Minnesota Twins: Top 10 Prospects

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1. Nick Blackburn, rhp
2. Joe Benson, of
3. Wilson Ramos, c
4. Tyler Robertson, lhp
5. Anthony Swarzak, rhp
6. Ben Revere, of
7. Jason Pridie, of
8. Brian Duensing, lhp
9. Jeff Manship, rhp
10. Trevor Plouffe, ss
Best Hitter for Average Ben Revere
Best Power Hitter Danny Rams
Best Strike-Zone Discipline Brian Dinkelman
Fastest Baserunner Ben Revere
Best Athlete Joe Benson
Best Fastball Nick Blackburn
Best Curveball Mike McCardell
Best Slider Tyler Robertson
Best Changeup Brian Duensing
Best Control Nick Blackburn
Best Defensive Catcher Wilson Ramos
Best Defensive Infielder Deibinson Romero
Best Infield Arm Deibinson Romero
Best Defensive Outfielder Jason Pridie
Best Outfield Arm Angel Morales
Catcher Joe Mauer
First Base Justin Morneau
Second Base Alexi Casilla
Third Base Brendan Harris
Shortstop Trevor Plouffe
Left Field Michael Cuddyer
Center Field Joe Benson
Right Field Delmon Young
Designated Hitter Jason Kubel
No. 1 Starter Johan Santana
No. 2 Starter Franciso Liriano
No. 3 Starter Kevin Slowey
No. 4 Starter Nick Blackburn
No. 5 Starter Scott Baker
Closer Joe Nathan
Year Player, Position 2007
1998 Luis Rivas, ss Indians
1999 Michael Cuddyer, 3b Twins
2000 Michael Cuddyer, 3b Twins
2001 Adam Johnson, rhp Out of baseball
2002 Joe Mauer, c Twins
2003 Joe Mauer, c Twins
2004 Joe Mauer, c Twins
2005 Joe Mauer, c Twins
2006 Francisco Liriano, lhp Twins
2007 Matt Garza, rhp Twins
Year Player, Position 2007
1998 Ryan Mills, lhp Out of baseball
1999 B.J. Garbe, of Out of baseball
2000 Adam Johnson, rhp Out of baseball
2001 Joe Mauer, c Twins
2002 Denard Span, of Twins
2003 Matt Moses, 3b Twins
2004 Trevor Plouffe, ss Twins
2005 Matt Garza, rhp Twins
2006 Chris Parmelee, of/1b Twins
2007 Ben Revere, of Twins
Joe Mauer, 2001 $5,150,000
B.J. Garbe, 1999 $2,750,000
Adam Johnson, 2000 $2,500,000
Ryan Mills, 1998 $2,000,000
Michael Cuddyer, 1997 $1,850,000
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Minnesota Twins

Adecade that had been rolling along smoothly suddenly threw the Twins off course in 2007.

For the first time since being a contraction candidate in the winter of 2000-01, Minnesota finished with a losing record. Starting in late August, the Twins lost 10 of 12 games, fell completely out of the American League playoff chase and never got over .500 after Sept. 4. The offense ranked 12th in the league in scoring despite a career year by Torii Hunter, who signed with the Angels as a free agent after the season.

A first-round pick in 1993, Hunter wasn’t the longest-tenured Twin to leave his job. Club employees were asked to come to a morning meeting Sept. 12, and most didn’t know what to expect. Many wept with sadness and surprise when told general manager Terry Ryan was stepping aside after 13 seasons. Ryan cited burnout and stress for wanting to accept his new role as senior adviser to his successor, former assistant GM Bill Smith. Ryan will be one of Minnesota’s top talent evaluators in a role one club official called “GM Lite.”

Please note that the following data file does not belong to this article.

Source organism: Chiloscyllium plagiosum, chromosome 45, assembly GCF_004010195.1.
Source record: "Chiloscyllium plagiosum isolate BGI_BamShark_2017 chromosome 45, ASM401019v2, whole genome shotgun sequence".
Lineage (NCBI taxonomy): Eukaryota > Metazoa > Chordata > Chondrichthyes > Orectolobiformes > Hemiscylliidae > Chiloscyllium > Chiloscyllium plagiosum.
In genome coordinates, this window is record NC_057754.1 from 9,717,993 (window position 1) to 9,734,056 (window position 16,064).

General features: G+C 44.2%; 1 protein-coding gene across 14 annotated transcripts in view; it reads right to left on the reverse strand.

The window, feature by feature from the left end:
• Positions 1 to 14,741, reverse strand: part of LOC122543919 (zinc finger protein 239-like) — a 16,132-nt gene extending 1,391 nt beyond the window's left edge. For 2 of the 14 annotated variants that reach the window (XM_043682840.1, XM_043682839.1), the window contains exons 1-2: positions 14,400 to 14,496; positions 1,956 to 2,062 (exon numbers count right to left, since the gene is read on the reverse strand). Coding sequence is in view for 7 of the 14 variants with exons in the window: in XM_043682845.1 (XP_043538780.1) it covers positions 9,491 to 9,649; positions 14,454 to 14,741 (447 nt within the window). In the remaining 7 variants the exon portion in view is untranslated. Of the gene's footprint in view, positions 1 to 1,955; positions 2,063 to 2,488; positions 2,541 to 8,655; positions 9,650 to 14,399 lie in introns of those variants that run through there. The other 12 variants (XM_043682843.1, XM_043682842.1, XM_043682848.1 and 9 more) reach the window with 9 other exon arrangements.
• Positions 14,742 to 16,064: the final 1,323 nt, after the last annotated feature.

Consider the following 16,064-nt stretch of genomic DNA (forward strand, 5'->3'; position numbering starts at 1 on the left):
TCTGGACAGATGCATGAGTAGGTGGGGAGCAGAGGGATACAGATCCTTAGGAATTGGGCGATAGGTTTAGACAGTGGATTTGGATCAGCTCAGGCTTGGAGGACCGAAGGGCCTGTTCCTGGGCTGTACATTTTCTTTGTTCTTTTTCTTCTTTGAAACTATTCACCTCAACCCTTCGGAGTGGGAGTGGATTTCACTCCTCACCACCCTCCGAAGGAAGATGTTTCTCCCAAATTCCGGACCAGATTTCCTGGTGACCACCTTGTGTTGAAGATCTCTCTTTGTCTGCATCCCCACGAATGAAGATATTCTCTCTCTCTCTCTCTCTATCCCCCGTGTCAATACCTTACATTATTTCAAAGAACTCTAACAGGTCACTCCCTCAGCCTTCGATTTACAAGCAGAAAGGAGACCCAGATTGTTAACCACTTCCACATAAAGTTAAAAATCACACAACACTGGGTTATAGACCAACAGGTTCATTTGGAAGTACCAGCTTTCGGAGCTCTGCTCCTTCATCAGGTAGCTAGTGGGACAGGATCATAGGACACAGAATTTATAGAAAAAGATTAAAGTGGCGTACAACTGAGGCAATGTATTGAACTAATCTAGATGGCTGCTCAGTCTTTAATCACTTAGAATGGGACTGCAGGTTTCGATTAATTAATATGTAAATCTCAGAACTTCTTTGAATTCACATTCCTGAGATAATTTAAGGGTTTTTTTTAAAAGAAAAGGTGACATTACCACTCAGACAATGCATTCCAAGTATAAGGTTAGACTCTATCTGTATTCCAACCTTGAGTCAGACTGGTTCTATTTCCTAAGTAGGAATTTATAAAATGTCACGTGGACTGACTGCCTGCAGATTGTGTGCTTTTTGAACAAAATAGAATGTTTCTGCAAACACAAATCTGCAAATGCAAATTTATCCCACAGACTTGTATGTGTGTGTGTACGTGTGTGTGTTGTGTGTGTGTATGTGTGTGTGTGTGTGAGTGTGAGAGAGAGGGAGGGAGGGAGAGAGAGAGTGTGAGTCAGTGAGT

Smith’s ascension had a domino effect. One of those promoted was Mike Radcliff, the longest-tenured scouting director in the industry, who as vice president of player personnel effectively becomes Minnesota’s top talent evaluator (along with Ryan) on the pro side as well as the amateur draft. West Coast crosschecker Deron Johnson succeed Radcliff as scouting director.

Smith and Co. had work to do and got right to it. The Twins moved to improve their offense in late November, dealing Matt Garza (No. 1 on this list a year ago), Jason Bartlett and pitching prospect Eduardo Morlan to Tampa Bay for Delmon Young, Brendan Harris and outfield prospect Jason Pridie. The No. 1 overall pick in the 2003 draft, Young was the key piece for Minnesota with his superstar potential.

The acquisitions of Harris and Pridie were important as well, because first-round picks Denard Span (2002) and Matt Moses (2003) were supposed to be ready for big league jobs by now, yet are far from ready. Either Harris or veteran free agent Mike Lamb should take the third-base job that the Twins once envisioned going to Moses, who wasn’t protected on the 40-man roster after the season. Pridie, who almost made Minnesota’s 2006 roster as a Rule 5 draft pick, will get the chance to replace Hunter in center field because Span hit a soft .267 in Triple-A.

Minnesota has had more success of late drafting and developing pitchers than hitters. That’s a trend it hopes to reverse with 2007 first-rounder Ben Revere, the seventh high school position player it has chosen with its first pick in the last nine drafts.

The Young-Garza trade can’t be Smith’s last bold move, though. The Twins have Johan Santana and Joe Nathan—arguably the best starter and best closer in the game—signed through 2008 but no longer. Despite a new ballpark scheduled to arrive in 2010, Minnesota still lacks the financial commitment from owner Carl Pohlad to keep both players, not to mention Joe Mauer and Justin Morneau once they approach free agency.

Santana rejected a four-year, $80 million offer from the Twins, spurring trade talks that dominated the Winter Meetings. Minnesota’s eventual resolution with Santana likely will set the course for the franchise for the rest of the decade.

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